SCOTTISH Labour leader Jim Murphy has refused to commit himself to serving a full term at Westminster 36 hours after saying he would stand to be an MP again.


Murphy declined to say yesterday whether he would serve East Renfrewshire for five years, fuelling speculation that he may vacate the seat after 12 months in order to stand for Holyrood in 2016.

Kirsten Oswald, the SNP candidate in the constituency, accused her opponent of "playing games".

Murphy, an MP for nearly 18 years, succeeded Johann Lamont as his party's Scottish leader in December.

He stressed his commitment to Holyrood by confirming he would be Labour's candidate for First Minister in the 2016 Scottish Parliament election.

However, since his leadership victory he has shied away from explaining his route map to Holyrood.

Party insiders expected him to stand down from Westminster in May and persuade a friendly MSP to make way for him.

A succession of opinion polls predicting sweeping SNP gains in May has scuppered this plan, as any Holyrood by-election would be risky for Labour in the current political climate.

Senior party figures were also concerned that East Renfrewshire could become a close contest at a Westminster level if Murphy was not the candidate.

On Friday, Murphy clarified his intentions by announcing he would seek a fifth term as an MP.

"We need to do everything we can to stop the Tories being the largest party. I want to contribute to making sure the Tories are kept out of East Renfrewshire and Downing Street," he said.

However, if Murphy holds his seat, and is elected to Holyrood in 2016, he will have two jobs.

Speaking to the BBC in December, Murphy said that serving as an MP and MSP simultaneously was "not something I'm attracted to".

When asked by this newspaper whether Murphy would serve a full-term as an MP, a party spokesman dodged the question: "We are taking one election at a time. Jim is focused on getting re-elected in May. It would be presumptuous to start talking about what happens after that."

The spokesman added that Murphy would "under no circumstances" take "wages from two parliaments at the same time."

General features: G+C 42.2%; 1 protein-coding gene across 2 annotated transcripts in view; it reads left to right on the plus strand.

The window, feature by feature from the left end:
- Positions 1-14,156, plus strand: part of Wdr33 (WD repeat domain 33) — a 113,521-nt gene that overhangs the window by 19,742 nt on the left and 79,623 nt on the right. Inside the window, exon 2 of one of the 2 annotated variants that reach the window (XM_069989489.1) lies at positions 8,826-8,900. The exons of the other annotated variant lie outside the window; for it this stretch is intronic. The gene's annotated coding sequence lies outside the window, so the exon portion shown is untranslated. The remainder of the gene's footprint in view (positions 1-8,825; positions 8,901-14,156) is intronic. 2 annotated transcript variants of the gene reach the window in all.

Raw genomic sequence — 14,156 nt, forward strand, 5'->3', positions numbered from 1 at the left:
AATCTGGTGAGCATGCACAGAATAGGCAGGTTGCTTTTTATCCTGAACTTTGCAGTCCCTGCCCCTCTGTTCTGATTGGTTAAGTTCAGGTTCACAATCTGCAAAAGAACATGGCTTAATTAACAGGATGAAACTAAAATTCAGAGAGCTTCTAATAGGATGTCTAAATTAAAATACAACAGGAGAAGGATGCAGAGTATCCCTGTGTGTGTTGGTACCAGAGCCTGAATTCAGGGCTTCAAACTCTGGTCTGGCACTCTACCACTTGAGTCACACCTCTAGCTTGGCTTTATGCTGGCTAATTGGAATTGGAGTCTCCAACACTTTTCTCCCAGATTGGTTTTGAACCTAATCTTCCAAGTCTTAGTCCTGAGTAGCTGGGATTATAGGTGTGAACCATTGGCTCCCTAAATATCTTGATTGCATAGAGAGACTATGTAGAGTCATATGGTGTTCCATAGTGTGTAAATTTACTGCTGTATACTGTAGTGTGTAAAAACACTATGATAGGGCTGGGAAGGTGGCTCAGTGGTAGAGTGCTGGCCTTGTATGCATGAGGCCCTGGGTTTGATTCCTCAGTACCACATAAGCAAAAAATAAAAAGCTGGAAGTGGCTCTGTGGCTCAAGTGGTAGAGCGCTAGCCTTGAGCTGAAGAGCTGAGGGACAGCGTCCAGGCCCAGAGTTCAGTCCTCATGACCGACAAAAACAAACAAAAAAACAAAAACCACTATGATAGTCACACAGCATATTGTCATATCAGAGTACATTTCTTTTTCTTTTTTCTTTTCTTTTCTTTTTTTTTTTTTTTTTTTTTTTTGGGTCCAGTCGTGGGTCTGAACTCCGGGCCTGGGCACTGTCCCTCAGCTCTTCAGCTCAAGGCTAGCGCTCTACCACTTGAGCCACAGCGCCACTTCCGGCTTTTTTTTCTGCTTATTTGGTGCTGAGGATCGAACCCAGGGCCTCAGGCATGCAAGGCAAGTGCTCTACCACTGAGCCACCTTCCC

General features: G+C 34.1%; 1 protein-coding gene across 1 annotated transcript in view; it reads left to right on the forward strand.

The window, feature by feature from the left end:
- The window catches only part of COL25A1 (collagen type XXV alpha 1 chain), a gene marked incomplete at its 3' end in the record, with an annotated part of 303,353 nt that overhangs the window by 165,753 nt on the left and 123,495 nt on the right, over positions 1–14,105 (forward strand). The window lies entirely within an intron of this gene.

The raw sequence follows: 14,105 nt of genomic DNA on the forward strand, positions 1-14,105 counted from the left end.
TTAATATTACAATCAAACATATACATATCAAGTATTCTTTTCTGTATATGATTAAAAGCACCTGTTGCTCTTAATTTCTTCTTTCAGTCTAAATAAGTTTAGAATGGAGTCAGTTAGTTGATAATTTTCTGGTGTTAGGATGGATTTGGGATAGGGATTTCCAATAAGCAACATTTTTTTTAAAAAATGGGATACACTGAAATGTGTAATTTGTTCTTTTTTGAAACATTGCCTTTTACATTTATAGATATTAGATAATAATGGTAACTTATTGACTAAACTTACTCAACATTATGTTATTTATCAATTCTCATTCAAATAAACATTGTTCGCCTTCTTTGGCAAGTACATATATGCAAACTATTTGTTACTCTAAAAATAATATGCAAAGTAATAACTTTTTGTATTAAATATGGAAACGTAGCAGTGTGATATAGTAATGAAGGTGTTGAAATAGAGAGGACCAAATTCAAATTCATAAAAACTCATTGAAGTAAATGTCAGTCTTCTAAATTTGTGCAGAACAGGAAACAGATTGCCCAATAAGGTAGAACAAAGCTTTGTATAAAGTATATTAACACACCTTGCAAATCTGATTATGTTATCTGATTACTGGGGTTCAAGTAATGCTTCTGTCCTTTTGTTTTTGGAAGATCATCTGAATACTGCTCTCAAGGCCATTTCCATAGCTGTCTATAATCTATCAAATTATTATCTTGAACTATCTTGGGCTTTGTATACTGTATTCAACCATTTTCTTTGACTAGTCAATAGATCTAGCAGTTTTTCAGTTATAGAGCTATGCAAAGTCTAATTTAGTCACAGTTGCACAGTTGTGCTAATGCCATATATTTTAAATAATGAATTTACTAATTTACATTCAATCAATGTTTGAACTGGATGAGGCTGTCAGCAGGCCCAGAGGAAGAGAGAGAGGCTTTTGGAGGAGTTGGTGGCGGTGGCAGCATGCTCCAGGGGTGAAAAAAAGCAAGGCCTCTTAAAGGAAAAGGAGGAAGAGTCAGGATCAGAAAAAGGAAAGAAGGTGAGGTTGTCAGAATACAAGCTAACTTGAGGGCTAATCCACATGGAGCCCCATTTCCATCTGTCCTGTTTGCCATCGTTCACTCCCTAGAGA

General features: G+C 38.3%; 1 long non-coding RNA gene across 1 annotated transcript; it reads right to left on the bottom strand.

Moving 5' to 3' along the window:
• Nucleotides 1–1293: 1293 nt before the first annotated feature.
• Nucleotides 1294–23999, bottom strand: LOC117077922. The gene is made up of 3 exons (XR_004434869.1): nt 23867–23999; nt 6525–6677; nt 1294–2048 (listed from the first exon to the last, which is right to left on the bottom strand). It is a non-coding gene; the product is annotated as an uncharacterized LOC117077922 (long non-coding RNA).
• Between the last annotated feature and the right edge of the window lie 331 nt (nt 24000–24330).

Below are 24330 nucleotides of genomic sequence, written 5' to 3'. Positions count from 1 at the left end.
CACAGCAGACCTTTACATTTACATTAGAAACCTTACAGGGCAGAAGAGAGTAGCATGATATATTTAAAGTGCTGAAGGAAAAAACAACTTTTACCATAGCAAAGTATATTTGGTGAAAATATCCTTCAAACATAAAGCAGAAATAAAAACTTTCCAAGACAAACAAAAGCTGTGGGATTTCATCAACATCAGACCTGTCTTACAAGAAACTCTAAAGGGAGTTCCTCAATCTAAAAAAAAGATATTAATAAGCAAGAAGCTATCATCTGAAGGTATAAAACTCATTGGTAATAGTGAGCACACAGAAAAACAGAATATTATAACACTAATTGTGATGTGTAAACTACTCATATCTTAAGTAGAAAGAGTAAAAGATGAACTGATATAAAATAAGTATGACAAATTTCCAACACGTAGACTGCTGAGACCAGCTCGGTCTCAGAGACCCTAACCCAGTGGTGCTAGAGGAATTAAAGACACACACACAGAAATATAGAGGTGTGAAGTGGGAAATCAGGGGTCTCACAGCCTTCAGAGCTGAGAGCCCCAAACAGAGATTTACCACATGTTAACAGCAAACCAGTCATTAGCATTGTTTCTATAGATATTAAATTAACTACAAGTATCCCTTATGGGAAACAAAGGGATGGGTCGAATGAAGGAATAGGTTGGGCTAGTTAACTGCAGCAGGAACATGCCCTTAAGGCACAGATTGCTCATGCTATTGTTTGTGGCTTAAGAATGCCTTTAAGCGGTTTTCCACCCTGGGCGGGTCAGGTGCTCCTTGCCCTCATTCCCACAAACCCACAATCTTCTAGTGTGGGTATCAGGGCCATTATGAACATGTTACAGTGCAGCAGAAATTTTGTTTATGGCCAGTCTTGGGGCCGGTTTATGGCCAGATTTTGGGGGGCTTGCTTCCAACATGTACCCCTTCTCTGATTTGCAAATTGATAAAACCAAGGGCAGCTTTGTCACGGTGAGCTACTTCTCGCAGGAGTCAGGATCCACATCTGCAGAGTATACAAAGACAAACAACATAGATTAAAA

Senior party figures believe Murphy could win the Westminster seat in May and resign after a year, triggering a Westminster by-election on the same day as the Holyrood poll.

However, a Labour source said the move would be viewed as "cynical".

If Murphy does "double job", it may undermine the bid he launched this week to clamp down on MSPs having outside financial interests.

In a letter to Presiding Officer Tricia Marwick, he called for a ban on certain types of second jobs: "I am writing to you to ask you to consider beginning the process of banning paid consultancy work and directorships."

Meanwhile, a senior Labour left-winger has predicted that Murphy's proposed changes to his party's constitution, to be debated at a one-day conference on Saturday, will pass.

In an article for Tribune, which will be published this week, Vince Mills said three trade union affiliates opposed the leader's plan to describe Labour as a "patriotic" party.

However, Mills revealed the unions "lost" the battle internally and predicted Conference would "endorse" the proposal.

Kirsten Oswald, the SNP candidate in the constituency, said: "Jim Murphy has got himself in a terrible mess - and it is all of his own making. The people of East Renfrewshire deserve better than a candidate who - even if he got elected - is not denying that he might only serve a year. If that is what he is thinking, he has a democratic duty to lay it out to voters before the election.

"And the fact that he is standing for Westminster at all indicates his own lack of confidence in getting into the Scottish Parliament next year - perhaps he has given up on the whole idea of standing for Holyrood. People are sick and tired of Jim Murphy playing games like this - which is why East Renfrewshire needs a full time MP who is fully focused on the constituency, as I pledge to be."

A spokesman for the Scottish Conservatives said: "It's incredible that Jim Murphy is so complacent about his constituency, he thinks he can swan off just a year into a term.

"Voters there will look at this and think he's either half-hearted about being an MP for East Renfrewshire, or half-hearted about being Scottish Labour leader."